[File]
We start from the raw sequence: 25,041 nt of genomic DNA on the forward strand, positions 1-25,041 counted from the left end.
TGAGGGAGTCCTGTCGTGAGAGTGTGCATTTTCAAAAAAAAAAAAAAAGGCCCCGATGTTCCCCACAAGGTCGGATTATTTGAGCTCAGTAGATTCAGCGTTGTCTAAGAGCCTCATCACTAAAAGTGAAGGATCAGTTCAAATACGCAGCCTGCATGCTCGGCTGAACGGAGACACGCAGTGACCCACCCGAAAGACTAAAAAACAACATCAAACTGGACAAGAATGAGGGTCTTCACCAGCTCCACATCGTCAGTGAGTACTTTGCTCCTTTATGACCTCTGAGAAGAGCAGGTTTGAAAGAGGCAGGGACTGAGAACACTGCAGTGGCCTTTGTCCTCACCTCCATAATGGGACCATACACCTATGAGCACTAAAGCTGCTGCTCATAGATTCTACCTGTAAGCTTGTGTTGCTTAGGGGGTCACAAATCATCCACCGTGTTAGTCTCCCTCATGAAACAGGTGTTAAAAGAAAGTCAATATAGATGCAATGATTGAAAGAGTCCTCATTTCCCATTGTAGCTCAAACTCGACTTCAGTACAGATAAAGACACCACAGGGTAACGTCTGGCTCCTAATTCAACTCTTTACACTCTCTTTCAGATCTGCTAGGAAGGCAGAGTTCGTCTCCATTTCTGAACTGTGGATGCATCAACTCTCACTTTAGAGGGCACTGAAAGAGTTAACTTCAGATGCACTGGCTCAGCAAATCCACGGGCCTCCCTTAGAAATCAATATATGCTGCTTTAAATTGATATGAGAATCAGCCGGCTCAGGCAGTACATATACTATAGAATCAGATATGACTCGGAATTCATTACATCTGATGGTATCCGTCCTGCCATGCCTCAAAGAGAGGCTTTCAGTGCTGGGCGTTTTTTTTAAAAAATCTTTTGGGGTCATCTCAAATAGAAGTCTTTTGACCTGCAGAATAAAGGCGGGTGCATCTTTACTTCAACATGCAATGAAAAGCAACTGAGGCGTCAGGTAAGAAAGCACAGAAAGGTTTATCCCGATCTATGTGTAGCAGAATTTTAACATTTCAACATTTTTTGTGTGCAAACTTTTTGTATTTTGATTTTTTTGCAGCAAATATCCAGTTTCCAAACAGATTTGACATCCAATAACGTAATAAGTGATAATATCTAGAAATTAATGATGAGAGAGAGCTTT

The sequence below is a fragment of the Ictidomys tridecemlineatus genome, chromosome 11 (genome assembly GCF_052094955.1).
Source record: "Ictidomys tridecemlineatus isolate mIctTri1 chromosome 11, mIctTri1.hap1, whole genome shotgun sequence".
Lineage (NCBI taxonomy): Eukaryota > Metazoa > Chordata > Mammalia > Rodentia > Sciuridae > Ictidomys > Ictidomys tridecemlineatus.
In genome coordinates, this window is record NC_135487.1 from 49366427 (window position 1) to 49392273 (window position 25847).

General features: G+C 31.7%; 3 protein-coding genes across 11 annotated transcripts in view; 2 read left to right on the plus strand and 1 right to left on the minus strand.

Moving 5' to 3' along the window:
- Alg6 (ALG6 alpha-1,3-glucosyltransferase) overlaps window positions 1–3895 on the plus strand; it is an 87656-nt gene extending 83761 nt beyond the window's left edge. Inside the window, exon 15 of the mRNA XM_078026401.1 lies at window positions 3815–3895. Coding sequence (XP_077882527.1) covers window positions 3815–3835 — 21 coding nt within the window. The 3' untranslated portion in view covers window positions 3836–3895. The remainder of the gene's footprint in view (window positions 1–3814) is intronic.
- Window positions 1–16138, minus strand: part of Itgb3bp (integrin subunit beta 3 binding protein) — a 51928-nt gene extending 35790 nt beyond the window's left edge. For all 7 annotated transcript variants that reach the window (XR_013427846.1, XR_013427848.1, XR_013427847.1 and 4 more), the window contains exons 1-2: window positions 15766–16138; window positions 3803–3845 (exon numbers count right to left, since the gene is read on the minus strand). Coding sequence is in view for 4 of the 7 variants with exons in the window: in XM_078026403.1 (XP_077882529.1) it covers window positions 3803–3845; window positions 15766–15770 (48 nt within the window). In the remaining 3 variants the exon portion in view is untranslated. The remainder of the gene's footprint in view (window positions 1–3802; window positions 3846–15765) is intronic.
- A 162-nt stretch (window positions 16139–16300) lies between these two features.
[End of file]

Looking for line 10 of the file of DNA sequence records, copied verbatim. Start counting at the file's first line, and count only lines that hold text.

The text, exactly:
- Window positions 1–16138, minus strand: part of Itgb3bp (integrin subunit beta 3 binding protein) — a 51928-nt gene extending 35790 nt beyond the window's left edge. For all 7 annotated transcript variants that reach the window (XR_013427846.1, XR_013427848.1, XR_013427847.1 and 4 more), the window contains exons 1-2: window positions 15766–16138; window positions 3803–3845 (exon numbers count right to left, since the gene is read on the minus strand). Coding sequence is in view for 4 of the 7 variants with exons in the window: in XM_078026403.1 (XP_077882529.1) it covers window positions 3803–3845; window positions 15766–15770 (48 nt within the window). In the remaining 3 variants the exon portion in view is untranslated. The remainder of the gene's footprint in view (window positions 1–3802; window positions 3846–15765) is intronic.